“Taking ‘ever’ out of its context seems to me to disregard how a reasonable person could construe the question,” he wrote. “Reading the form as presented above, a reasonable person could indeed interpret the item about prior cancellations as pertaining to the current insurer – particularly since the section heading is ‘INSURANCE COVERAGE,’ not ‘Prior Insurance Coverage,’ ‘Coverage History,’ or the like.”
 

ADVERTISEMENT

Post a comment to this story

COMMENTS POLICY
We reserve the right to remove any post that we feel is obscene, profane, vulgar, racist, sexually explicit, abusive, or hateful.
 
You are legally responsible for what you post and your anonymity is not guaranteed.
 
Posts that insult, defame, threaten, harass or abuse other readers or people mentioned in Indiana Lawyer editorial content are also subject to removal. Please respect the privacy of individuals and refrain from posting personal information.
 
No solicitations, spamming or advertisements are allowed. Readers may post links to other informational websites that are relevant to the topic at hand, but please do not link to objectionable material.
 
We may remove messages that are unrelated to the topic, encourage illegal activity, use all capital letters or are unreadable.
 

Messages that are flagged by readers as objectionable will be reviewed and may or may not be removed. Please do not flag a post simply because you disagree with it.

Sponsored by
ADVERTISEMENT
Subscribe to Indiana Lawyer
  1. IF the Right to Vote is indeed a Right, then it is a RIGHT. That is the same for ALL eligible and properly registered voters. And this is, being able to cast one's vote - until the minute before the polls close in one's assigned precinct. NOT days before by absentee ballot, and NOT 9 miles from one's house (where it might be a burden to get to in time). I personally wait until the last minute to get in line. Because you never know what happens. THAT is my right, and that is Mr. Valenti's. If it is truly so horrible to let him on school grounds (exactly how many children are harmed by those required to register, on school grounds, on election day - seriously!), then move the polling place to a different location. For ALL voters in that precinct. Problem solved.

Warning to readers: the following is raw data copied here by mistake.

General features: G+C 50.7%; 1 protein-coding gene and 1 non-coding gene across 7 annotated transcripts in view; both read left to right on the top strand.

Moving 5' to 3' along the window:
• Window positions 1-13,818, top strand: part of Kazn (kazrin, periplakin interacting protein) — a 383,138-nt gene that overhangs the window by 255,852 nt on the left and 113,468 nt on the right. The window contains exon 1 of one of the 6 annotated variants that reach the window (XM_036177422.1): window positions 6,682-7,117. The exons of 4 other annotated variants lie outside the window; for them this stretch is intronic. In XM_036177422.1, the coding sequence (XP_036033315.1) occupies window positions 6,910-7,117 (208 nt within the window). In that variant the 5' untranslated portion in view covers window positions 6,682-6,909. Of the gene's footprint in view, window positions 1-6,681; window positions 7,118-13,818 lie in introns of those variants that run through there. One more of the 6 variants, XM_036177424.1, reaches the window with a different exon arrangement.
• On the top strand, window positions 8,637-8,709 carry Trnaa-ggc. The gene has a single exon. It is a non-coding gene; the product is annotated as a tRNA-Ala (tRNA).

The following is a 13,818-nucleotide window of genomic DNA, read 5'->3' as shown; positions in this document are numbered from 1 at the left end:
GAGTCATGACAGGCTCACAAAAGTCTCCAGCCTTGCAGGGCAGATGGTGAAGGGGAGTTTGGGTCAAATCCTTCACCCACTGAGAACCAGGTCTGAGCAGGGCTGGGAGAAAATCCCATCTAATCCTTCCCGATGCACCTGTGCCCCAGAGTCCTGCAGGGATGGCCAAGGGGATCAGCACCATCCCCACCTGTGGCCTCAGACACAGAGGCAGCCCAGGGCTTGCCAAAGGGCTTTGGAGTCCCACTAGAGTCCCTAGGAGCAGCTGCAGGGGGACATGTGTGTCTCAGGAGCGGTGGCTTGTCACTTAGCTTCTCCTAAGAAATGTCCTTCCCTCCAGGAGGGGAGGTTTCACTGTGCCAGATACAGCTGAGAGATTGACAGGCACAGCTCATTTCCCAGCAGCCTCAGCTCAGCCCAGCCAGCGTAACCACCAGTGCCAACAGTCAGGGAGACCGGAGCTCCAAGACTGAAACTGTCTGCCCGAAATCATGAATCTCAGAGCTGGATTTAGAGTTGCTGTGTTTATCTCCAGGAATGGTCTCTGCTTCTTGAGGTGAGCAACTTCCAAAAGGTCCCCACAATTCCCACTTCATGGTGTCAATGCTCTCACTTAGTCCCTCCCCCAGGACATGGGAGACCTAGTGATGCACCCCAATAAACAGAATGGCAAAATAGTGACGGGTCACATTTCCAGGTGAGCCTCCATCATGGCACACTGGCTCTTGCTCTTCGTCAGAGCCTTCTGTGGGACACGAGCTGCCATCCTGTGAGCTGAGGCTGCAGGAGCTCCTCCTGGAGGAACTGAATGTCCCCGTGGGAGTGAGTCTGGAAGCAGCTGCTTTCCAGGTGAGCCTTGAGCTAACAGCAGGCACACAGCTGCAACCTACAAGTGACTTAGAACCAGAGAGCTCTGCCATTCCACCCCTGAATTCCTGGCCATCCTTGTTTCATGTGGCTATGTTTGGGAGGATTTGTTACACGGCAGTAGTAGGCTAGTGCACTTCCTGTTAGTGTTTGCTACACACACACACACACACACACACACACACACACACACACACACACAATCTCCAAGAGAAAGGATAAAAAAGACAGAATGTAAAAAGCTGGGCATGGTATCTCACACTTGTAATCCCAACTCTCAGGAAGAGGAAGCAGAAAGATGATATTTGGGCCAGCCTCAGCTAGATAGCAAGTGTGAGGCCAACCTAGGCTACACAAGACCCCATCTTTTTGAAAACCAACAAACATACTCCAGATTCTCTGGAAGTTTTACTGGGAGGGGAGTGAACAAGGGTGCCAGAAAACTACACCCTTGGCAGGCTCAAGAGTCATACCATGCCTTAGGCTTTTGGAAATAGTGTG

2. "associates are becoming more mercenary. The path to partnership has become longer and more difficult so they are chasing short-term gains like high compensation." GOOD FOR THEM! HELL THERE OUGHT TO BE A UNION!

  3. Let's be honest. A glut of lawyers out there, because law schools have overproduced them. Law schools dont care, and big law loves it. So the firms can afford to underpay them. Typical capitalist situation. Wages have grown slowly for entry level lawyers the past 25 years it seems. Just like the rest of our economy. Might as well become a welder. Oh and the big money is mostly reserved for those who can log huge hours and will cut corners to get things handled. More capitalist joy. So the answer coming from the experts is to "capitalize" more competition from nonlawyers, and robots. ie "expert systems." One even hears talk of "offshoring" some legal work. thus undercutting the workers even more. And they wonder why people have been pulling for Bernie and Trump. Hello fools, it's not just the "working class" it's the overly educated suffering too.

  4. And with a whimpering hissy fit the charade came to an end ... http://baltimore.cbslocal.com/2016/07/27/all-charges-dropped-against-all-remaining-officers-in-freddie-gray-case/ WHISTLEBLOWERS are needed more than ever in a time such as this ... when politics trump justice and emotions trump reason. Blue Lives Matter.

  5. "pedigree"? I never knew that in order to become a successful or, for that matter, a talented attorney, one needs to have come from good stock. What should raise eyebrows even more than the starting associates' pay at this firm (and ones like it) is the belief systems they subscribe to re who is and isn't "fit" to practice law with them. Incredible the arrogance that exists throughout the practice of law in this country, especially at firms like this one.

ADVERTISEMENT